5. Eastern Conference
The Bulls were determined to land no less than a first-round pick when they parted with Tyrus Thomas before last month's trade deadline. Yet you have to wonder if Chicago is already wishing it could have a do-over on the Thomas deal it struck with Charlotte.
Chicago, remember, could have sent Thomas to the Knicks for Al Harrington and a second-round pick. That deal would have given them a decent future trade asset -- since second-rounders have some value, too -- as well as the productive Harrington, who would undoubtedly be helping the Bulls cope better with the injury absences of Joakim Noah and Luol Deng.
But the Bulls, after advanced talks with the Knicks on a Harrington deal, instead elected to send Thomas to Charlotte for Flip Murray, Acie Law and a lottery-protected 2012 first-rounder. Which I suspect they'll come to regret unless the pick they're getting from Charlotte helps them sweeten a subsequent trade.
Although losing Noah and Deng has mostly crushed the Bulls defensively, they've also been a bottom-five team in offensive efficiency all season and could certainly use Harrington's scoring ability in the race to snag a playoff spot before this summer's free-agent bonanza.
And that was Chicago's goal. The Bulls have maintained all along that -- while creating maximum salary-cap space for the summer was their primary 2009-10 focus -- their aim is making a second successive trip to the playoffs. If that's indeed the target, Harrington would have been an ideal midseason pickup, given that he's playing on an expiring contract himself at just over $10 million. He could have helped address Chicago's scoring issues without infringing on its offseason intentions.
Harrington ranks third in the league this season with 17 games off the bench with 20 points or more, second only to Atlanta's Jamal Crawford (26) and Sacramento's Carl Landry (18).
MRI confirms Rose has sprained wrist, no serious damage
Bulls point guard Derrick Rose will miss tonight's game verses the Miami Heat with a sprained wrist, but an MRI today confirmed no fracture or ligament damage, the team announced today.
He is listed as day-to-day, meaning he could play Tuesday when Chicago visits Memphis.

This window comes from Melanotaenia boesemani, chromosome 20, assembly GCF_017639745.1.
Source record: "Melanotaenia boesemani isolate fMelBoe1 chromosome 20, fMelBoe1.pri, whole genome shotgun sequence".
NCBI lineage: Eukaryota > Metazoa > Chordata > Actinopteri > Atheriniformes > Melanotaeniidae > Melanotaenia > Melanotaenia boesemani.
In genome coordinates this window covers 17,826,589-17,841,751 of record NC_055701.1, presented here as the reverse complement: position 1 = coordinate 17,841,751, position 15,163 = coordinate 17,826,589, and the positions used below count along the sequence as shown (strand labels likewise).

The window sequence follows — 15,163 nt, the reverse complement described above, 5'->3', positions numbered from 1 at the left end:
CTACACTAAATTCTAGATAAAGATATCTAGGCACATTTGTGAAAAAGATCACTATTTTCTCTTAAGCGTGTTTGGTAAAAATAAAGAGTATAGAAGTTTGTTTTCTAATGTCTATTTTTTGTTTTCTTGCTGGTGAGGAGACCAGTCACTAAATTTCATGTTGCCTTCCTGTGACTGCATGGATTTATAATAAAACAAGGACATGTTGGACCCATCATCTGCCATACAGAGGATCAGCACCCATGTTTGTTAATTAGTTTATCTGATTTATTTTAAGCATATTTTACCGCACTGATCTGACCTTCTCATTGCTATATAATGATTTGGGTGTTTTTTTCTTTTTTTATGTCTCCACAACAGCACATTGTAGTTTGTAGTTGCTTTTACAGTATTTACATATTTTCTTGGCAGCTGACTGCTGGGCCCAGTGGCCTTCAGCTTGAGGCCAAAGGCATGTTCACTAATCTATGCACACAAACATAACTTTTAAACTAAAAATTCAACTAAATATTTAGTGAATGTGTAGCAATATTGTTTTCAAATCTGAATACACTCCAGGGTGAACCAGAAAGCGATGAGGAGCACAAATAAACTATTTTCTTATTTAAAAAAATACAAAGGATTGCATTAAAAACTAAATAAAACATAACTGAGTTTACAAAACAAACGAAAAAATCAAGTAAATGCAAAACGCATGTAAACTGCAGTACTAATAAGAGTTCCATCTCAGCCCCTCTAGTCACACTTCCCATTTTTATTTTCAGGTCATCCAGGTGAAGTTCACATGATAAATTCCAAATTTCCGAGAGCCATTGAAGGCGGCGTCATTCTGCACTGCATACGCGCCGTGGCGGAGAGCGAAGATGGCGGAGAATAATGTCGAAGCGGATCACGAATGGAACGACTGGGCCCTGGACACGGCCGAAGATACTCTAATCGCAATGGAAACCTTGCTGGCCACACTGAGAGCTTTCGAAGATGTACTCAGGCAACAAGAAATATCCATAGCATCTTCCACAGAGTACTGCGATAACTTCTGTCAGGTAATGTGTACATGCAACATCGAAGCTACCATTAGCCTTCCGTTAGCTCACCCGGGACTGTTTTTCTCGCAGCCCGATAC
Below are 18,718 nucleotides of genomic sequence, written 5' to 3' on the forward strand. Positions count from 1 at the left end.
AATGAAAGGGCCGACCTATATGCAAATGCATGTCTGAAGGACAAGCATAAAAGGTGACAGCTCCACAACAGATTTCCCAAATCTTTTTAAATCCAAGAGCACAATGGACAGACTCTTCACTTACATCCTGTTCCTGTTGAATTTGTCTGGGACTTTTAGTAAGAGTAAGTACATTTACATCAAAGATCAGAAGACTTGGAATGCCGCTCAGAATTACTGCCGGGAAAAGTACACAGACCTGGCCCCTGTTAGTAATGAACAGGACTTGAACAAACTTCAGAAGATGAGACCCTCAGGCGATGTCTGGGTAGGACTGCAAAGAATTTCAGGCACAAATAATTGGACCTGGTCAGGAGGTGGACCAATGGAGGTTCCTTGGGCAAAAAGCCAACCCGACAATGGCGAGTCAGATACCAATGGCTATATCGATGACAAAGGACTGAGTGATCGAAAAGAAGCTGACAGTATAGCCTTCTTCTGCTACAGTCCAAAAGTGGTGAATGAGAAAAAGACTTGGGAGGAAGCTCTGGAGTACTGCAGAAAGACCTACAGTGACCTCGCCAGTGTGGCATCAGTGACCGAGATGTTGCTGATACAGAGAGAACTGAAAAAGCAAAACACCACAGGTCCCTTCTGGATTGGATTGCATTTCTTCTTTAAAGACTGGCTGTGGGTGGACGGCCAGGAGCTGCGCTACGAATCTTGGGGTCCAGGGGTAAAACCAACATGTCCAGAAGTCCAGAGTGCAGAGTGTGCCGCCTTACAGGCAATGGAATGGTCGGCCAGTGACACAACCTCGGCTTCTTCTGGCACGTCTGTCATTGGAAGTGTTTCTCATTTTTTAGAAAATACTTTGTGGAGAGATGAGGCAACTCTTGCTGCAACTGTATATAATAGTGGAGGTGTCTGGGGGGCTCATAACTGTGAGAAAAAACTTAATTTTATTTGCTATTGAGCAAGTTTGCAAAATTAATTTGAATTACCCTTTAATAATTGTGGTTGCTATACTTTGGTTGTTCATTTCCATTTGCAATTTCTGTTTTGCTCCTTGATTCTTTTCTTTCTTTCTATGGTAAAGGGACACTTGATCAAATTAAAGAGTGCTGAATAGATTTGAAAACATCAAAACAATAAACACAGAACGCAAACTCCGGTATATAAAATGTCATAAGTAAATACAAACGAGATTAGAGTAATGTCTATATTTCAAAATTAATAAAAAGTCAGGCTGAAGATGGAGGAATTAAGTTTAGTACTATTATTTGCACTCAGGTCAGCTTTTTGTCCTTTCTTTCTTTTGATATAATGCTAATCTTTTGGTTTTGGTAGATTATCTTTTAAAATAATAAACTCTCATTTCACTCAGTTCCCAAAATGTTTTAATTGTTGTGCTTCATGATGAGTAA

Rose injured his left wrist on Thursday in the first quarter of Chicago's game at Orlando after a collision with the Magic's Dwight Howard.
Rose leads the Bulls with averages of 20.4 points and 5.7 assists this season.
Rose should ignore Howard's advice
Looking at Dwight Howard’s second injury-inducing foul in 29 days against Derrick Rose, I don’t think there is any chance the Orlando big man will be fined or suspended.
But both of those fouls are essentially the same. Howard never tried to block Rose’s shot on either play, though in the Feb. 10 game, Howard did take a swipe in a failed effort to keep Rose from getting a shot off after the collision.
The two plays in question were definitely, “I’m going to knock you on your butt to show I’m a bad man” fouls. Both times, Howard claimed he had no intention of injuring Rose, which may be true. But he had every intention of drilling Rose in mid-air.
Following both games, Howard bragged about his success as a road block.
“I think if you hit something that doesn't move, you usually end up falling,” he chuckled after Thursday’s game.
Orlando coach Stan Van Gundy joined the chorus.
“He (Rose) is going full speed, and he's hitting basically an immovable object,” Van Gundy said.
Hinrich blows top, Bulls blow game 108-95
The Bulls lost another game -- their seventh straight -- and Kirk Hinrich lost his cool with 4 minutes, 43 seconds remaining in a 108-95 loss to the Heat on Friday night.
After the Heat's Dwyane Wade appeared to travel underneath the basket before Brad Miller fouled him, the Bulls were assessed a flagrant foul. Hinrich argued vehemently and was assessed a technical. Miller also got a technical. When Hinrich continued to argue and charge the officials, he was ejected. Hinrich appeared to make contact with referee Bennie Adams, which could be cause for a suspension.
"It was because the referee stopped. That's the only reason he bumped him," coach Vinny Del Negro said. "Kirk was walking toward him, and then the referee turned and they bumped. Kirk wasn't going there to bump him. There was some contact, but it was because the referee had stopped right in front of him like that. That's all it was."
Miller expressed his frustration with the officiating Friday night.
Feeling sorry for Vinny. OK. Enough. Now what about Derrick?
It’s not as if Bulls coach Vinny Del Negro had any chance to come back next season even if they slipped into the playoffs this season.